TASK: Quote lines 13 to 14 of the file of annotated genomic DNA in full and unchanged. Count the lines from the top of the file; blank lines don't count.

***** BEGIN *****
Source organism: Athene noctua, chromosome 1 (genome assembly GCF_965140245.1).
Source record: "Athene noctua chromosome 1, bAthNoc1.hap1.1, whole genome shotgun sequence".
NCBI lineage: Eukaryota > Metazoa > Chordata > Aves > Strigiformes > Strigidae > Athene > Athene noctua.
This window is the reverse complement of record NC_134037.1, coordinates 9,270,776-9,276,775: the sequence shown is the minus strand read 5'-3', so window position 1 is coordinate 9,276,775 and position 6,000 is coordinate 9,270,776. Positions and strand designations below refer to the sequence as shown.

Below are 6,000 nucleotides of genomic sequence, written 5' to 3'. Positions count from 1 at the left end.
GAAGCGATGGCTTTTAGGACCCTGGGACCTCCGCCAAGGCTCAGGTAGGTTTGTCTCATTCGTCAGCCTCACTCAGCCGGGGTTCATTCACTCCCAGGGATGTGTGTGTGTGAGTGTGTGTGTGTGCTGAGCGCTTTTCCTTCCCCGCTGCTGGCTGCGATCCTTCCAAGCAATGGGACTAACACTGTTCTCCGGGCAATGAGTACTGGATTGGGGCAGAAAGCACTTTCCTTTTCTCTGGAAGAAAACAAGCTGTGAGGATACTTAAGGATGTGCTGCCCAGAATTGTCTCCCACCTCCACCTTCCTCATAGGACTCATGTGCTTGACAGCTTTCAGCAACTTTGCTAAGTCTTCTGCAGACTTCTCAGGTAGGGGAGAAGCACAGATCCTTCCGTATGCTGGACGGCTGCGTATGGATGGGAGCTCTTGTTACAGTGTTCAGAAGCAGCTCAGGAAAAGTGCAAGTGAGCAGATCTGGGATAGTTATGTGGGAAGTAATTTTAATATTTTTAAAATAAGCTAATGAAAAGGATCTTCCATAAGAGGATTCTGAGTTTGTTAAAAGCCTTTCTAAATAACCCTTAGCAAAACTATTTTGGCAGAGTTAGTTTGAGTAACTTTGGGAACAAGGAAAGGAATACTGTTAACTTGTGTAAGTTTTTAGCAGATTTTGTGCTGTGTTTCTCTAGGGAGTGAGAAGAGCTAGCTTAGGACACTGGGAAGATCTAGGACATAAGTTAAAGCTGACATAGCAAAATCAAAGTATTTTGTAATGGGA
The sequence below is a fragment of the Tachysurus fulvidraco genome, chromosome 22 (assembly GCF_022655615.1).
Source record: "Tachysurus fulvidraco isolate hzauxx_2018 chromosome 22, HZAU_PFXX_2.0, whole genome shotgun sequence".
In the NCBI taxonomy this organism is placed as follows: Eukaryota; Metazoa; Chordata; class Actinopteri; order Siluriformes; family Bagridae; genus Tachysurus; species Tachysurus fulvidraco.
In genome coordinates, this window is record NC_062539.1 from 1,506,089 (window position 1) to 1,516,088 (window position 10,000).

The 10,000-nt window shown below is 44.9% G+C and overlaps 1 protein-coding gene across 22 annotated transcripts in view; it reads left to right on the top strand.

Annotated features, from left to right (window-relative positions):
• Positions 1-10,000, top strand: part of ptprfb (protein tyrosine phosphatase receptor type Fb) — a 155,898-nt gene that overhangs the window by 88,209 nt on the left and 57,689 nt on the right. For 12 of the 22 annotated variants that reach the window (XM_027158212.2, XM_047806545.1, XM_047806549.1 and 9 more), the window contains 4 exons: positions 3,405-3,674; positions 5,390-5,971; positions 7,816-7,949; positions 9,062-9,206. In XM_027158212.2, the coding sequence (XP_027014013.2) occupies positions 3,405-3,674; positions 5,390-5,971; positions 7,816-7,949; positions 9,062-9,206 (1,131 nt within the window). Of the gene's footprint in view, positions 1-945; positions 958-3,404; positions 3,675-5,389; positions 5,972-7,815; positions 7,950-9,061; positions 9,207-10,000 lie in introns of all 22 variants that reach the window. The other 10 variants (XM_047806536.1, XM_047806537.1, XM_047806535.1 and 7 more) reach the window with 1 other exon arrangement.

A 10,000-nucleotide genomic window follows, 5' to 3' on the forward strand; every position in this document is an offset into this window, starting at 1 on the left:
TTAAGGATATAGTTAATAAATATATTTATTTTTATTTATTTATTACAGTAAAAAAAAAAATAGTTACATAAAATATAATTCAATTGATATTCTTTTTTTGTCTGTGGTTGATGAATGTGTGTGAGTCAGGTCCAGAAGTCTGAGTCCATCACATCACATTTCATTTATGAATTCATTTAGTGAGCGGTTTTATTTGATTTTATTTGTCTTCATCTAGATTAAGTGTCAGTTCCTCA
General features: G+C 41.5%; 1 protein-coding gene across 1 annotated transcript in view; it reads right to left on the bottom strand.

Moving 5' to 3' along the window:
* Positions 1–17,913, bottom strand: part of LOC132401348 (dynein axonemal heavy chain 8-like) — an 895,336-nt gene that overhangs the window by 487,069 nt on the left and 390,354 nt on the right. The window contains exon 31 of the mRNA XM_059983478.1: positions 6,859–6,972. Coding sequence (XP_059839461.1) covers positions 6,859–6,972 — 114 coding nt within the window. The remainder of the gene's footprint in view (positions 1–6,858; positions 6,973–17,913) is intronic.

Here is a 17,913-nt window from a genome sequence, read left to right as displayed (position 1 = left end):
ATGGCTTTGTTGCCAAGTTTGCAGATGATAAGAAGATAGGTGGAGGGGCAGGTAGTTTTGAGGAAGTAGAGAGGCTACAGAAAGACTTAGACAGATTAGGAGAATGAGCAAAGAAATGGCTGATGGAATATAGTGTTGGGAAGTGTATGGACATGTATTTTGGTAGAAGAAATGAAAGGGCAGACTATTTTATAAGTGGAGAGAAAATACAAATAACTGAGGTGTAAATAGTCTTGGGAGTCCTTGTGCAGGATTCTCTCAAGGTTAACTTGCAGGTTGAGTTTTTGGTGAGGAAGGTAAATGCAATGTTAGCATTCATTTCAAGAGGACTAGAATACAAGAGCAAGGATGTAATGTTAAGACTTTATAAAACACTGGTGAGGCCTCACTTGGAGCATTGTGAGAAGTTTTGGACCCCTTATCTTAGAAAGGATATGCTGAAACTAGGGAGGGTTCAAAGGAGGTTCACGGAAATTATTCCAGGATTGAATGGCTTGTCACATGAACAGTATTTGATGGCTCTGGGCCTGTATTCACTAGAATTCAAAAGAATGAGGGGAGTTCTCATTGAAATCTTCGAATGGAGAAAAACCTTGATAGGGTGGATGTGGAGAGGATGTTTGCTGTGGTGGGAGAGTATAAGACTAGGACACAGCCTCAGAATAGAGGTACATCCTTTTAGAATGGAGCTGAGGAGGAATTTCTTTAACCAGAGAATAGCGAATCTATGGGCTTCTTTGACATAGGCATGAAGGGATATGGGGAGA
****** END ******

• Positions 1-10,000, top strand: part of ptprfb (protein tyrosine phosphatase receptor type Fb) — a 155,898-nt gene that overhangs the window by 88,209 nt on the left and 57,689 nt on the right. For 12 of the 22 annotated variants that reach the window (XM_027158212.2, XM_047806545.1, XM_047806549.1 and 9 more), the window contains 4 exons: positions 3,405-3,674; positions 5,390-5,971; positions 7,816-7,949; positions 9,062-9,206. In XM_027158212.2, the coding sequence (XP_027014013.2) occupies positions 3,405-3,674; positions 5,390-5,971; positions 7,816-7,949; positions 9,062-9,206 (1,131 nt within the window). Of the gene's footprint in view, positions 1-945; positions 958-3,404; positions 3,675-5,389; positions 5,972-7,815; positions 7,950-9,061; positions 9,207-10,000 lie in introns of all 22 variants that reach the window. The other 10 variants (XM_047806536.1, XM_047806537.1, XM_047806535.1 and 7 more) reach the window with 1 other exon arrangement.

A 10,000-nucleotide genomic window follows, 5' to 3' on the forward strand; every position in this document is an offset into this window, starting at 1 on the left: